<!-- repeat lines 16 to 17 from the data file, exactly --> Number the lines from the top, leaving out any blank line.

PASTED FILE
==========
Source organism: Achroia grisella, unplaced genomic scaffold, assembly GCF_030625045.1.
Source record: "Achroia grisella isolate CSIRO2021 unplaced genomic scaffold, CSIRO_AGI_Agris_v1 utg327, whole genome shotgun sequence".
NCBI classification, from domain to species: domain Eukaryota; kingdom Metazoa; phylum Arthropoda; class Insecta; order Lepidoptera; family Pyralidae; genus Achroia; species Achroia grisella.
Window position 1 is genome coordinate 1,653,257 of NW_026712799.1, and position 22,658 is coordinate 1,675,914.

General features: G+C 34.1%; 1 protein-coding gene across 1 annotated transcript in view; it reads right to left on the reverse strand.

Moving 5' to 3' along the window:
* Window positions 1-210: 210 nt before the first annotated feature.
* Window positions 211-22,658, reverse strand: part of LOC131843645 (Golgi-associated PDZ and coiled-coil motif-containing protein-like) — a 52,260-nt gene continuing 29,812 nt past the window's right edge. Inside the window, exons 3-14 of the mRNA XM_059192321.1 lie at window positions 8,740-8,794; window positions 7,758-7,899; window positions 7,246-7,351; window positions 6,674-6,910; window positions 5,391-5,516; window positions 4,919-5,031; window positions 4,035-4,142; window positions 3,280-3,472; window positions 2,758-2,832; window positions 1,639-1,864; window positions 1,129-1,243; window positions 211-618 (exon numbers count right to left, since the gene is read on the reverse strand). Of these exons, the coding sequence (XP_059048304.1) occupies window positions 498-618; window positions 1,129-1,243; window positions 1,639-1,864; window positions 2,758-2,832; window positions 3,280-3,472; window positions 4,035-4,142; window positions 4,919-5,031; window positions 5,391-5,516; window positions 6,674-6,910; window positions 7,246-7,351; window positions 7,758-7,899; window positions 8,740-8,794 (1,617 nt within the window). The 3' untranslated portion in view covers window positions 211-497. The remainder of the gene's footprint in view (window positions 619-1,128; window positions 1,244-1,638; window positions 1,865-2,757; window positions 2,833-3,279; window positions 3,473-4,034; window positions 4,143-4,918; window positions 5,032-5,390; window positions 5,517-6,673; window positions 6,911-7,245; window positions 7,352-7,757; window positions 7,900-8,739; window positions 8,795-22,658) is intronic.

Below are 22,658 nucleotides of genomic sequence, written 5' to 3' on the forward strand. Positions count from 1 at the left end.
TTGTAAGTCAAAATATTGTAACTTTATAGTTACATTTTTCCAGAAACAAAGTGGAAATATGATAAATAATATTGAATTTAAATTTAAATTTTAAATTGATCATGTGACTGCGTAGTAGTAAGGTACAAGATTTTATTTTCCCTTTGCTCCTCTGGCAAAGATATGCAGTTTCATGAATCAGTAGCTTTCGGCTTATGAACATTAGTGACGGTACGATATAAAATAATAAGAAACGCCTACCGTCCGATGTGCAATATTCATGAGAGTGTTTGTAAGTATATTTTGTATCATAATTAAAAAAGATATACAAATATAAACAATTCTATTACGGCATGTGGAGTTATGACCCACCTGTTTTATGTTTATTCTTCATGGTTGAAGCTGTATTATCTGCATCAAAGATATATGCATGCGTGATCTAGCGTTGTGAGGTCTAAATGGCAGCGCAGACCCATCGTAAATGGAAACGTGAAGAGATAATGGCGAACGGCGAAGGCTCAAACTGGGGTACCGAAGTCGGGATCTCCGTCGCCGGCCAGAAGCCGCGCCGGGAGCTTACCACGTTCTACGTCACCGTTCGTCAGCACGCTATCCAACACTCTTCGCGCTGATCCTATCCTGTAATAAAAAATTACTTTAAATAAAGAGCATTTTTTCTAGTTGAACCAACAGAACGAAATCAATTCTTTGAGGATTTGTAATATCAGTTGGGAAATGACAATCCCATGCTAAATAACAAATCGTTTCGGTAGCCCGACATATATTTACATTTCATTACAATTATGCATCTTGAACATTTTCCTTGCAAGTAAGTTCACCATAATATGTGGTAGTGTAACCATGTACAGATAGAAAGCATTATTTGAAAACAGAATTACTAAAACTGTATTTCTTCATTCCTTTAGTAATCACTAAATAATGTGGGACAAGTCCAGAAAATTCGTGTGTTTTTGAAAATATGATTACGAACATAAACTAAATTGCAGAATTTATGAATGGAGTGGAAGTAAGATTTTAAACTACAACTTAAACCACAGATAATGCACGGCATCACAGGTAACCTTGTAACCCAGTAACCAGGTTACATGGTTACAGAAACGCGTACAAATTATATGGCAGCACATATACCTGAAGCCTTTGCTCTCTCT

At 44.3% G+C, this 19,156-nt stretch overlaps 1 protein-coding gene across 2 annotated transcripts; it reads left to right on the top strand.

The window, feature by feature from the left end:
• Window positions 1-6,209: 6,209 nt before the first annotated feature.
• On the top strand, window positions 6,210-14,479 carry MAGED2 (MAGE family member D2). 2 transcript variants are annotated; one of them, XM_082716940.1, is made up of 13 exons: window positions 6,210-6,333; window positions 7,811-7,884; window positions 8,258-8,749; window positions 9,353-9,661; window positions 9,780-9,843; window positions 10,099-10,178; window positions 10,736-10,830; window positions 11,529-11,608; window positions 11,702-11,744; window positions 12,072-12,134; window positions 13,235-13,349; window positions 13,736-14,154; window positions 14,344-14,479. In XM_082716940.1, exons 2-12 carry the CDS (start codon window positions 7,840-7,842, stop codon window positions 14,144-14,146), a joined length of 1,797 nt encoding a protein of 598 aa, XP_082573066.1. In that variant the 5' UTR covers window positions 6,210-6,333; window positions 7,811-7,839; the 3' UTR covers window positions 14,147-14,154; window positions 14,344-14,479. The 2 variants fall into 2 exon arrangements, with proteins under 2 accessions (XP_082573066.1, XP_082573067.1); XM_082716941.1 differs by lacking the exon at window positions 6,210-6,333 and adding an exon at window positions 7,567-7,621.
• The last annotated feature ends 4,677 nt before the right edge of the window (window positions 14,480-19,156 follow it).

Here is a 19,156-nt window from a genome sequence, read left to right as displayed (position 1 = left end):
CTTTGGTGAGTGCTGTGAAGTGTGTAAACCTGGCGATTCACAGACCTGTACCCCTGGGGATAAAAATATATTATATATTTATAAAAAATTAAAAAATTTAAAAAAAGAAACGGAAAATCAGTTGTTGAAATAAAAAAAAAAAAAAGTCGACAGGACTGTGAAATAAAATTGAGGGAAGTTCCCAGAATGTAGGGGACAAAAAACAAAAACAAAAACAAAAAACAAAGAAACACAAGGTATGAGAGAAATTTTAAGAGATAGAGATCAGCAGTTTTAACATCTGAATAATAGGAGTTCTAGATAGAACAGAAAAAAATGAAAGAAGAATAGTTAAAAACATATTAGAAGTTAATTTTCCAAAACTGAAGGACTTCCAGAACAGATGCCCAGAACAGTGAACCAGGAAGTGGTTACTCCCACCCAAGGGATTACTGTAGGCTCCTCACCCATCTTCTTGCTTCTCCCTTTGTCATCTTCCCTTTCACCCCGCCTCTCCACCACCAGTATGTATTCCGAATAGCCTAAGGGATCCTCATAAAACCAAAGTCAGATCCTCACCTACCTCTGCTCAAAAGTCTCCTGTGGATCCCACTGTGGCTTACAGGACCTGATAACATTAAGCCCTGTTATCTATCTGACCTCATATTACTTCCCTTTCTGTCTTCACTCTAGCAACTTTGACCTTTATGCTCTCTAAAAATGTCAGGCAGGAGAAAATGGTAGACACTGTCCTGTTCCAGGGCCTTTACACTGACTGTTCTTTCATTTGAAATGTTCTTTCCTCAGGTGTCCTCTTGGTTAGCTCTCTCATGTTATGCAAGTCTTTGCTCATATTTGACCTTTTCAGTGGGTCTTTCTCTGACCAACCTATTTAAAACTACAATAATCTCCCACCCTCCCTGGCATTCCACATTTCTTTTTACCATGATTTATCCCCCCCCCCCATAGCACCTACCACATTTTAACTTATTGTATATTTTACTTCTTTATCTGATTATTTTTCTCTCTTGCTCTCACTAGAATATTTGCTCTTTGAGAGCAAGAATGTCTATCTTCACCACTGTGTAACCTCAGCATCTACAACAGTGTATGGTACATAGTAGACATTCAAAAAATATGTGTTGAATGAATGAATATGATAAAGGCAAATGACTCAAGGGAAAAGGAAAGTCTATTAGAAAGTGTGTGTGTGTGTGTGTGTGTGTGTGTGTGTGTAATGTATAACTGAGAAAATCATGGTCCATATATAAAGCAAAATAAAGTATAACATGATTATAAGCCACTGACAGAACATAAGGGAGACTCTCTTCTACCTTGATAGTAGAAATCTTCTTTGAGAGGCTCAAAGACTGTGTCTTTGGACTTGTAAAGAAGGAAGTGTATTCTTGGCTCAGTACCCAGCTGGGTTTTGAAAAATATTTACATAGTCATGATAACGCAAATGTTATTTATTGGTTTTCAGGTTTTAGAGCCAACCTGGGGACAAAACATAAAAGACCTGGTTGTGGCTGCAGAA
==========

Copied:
Here is a 19,156-nt window from a genome sequence, read left to right as displayed (position 1 = left end):
CTTTGGTGAGTGCTGTGAAGTGTGTAAACCTGGCGATTCACAGACCTGTACCCCTGGGGATAAAAATATATTATATATTTATAAAAAATTAAAAAATTTAAAAAAAGAAACGGAAAATCAGTTGTTGAAATAAAAAAAAAAAAAAGTCGACAGGACTGTGAAATAAAATTGAGGGAAGTTCCCAGAATGTAGGGGACAAAAAACAAAAACAAAAACAAAAAACAAAGAAACACAAGGTATGAGAGAAATTTTAAGAGATAGAGATCAGCAGTTTTAACATCTGAATAATAGGAGTTCTAGATAGAACAGAAAAAAATGAAAGAAGAATAGTTAAAAACATATTAGAAGTTAATTTTCCAAAACTGAAGGACTTCCAGAACAGATGCCCAGAACAGTGAACCAGGAAGTGGTTACTCCCACCCAAGGGATTACTGTAGGCTCCTCACCCATCTTCTTGCTTCTCCCTTTGTCATCTTCCCTTTCACCCCGCCTCTCCACCACCAGTATGTATTCCGAATAGCCTAAGGGATCCTCATAAAACCAAAGTCAGATCCTCACCTACCTCTGCTCAAAAGTCTCCTGTGGATCCCACTGTGGCTTACAGGACCTGATAACATTAAGCCCTGTTATCTATCTGACCTCATATTACTTCCCTTTCTGTCTTCACTCTAGCAACTTTGACCTTTATGCTCTCTAAAAATGTCAGGCAGGAGAAAATGGTAGACACTGTCCTGTTCCAGGGCCTTTACACTGACTGTTCTTTCATTTGAAATGTTCTTTCCTCAGGTGTCCTCTTGGTTAGCTCTCTCATGTTATGCAAGTCTTTGCTCATATTTGACCTTTTCAGTGGGTCTTTCTCTGACCAACCTATTTAAAACTACAATAATCTCCCACCCTCCCTGGCATTCCACATTTCTTTTTACCATGATTTATCCCCCCCCCCCATAGCACCTACCACATTTTAACTTATTGTATATTTTACTTCTTTATCTGATTATTTTTCTCTCTTGCTCTCACTAGAATATTTGCTCTTTGAGAGCAAGAATGTCTATCTTCACCACTGTGTAACCTCAGCATCTACAACAGTGTATGGTACATAGTAGACATTCAAAAAATATGTGTTGAATGAATGAATATGATAAAGGCAAATGACTCAAGGGAAAAGGAAAGTCTATTAGAAAGTGTGTGTGTGTGTGTGTGTGTGTGTGTGTGTGTAATGTATAACTGAGAAAATCATGGTCCATATATAAAGCAAAATAAAGTATAACATGATTATAAGCCACTGACAGAACATAAGGGAGACTCTCTTCTACCTTGATAGTAGAAATCTTCTTTGAGAGGCTCAAAGACTGTGTCTTTGGACTTGTAAAGAAGGAAGTGTATTCTTGGCTCAGTACCCAGCTGGGTTTTGAAAAATATTTACATAGTCATGATAACGCAAATGTTATTTATTGGTTTTCAGGTTTTAGAGCCAACCTGGGGACAAAACATAAAAGACCTGGTTGTGGCTGCAGAA